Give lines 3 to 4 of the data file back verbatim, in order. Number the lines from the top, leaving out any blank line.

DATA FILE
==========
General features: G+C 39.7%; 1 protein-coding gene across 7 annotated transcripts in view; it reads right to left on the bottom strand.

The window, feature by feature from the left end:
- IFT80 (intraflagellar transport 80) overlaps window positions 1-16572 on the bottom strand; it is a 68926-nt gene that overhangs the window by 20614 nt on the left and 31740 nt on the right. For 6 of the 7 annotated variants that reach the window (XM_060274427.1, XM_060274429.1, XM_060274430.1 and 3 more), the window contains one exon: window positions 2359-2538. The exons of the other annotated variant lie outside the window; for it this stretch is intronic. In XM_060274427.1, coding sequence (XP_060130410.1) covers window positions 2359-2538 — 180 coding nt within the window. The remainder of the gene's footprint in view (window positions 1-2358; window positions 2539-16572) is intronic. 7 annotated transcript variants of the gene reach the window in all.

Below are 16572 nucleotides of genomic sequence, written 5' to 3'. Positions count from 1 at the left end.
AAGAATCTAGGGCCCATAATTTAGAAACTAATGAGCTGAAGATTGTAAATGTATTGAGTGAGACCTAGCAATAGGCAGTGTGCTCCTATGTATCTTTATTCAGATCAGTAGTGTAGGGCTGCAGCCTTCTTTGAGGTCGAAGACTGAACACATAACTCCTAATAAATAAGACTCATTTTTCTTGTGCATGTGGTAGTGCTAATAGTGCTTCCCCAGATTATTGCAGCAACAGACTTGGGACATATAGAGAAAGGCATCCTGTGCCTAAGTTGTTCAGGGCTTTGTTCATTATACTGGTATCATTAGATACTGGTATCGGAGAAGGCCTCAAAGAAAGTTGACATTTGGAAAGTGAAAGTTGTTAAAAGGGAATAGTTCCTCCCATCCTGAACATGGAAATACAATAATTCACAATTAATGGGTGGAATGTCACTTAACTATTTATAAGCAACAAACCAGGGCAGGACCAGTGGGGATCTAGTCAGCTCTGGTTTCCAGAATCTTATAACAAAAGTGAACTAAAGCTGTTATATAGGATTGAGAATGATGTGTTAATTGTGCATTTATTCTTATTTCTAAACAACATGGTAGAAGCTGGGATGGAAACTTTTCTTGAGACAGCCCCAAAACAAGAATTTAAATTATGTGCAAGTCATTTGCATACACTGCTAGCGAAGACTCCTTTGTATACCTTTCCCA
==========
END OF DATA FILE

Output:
- IFT80 (intraflagellar transport 80) overlaps window positions 1-16572 on the bottom strand; it is a 68926-nt gene that overhangs the window by 20614 nt on the left and 31740 nt on the right. For 6 of the 7 annotated variants that reach the window (XM_060274427.1, XM_060274429.1, XM_060274430.1 and 3 more), the window contains one exon: window positions 2359-2538. The exons of the other annotated variant lie outside the window; for it this stretch is intronic. In XM_060274427.1, coding sequence (XP_060130410.1) covers window positions 2359-2538 — 180 coding nt within the window. The remainder of the gene's footprint in view (window positions 1-2358; window positions 2539-16572) is intronic. 7 annotated transcript variants of the gene reach the window in all.

Below are 16572 nucleotides of genomic sequence, written 5' to 3'. Positions count from 1 at the left end.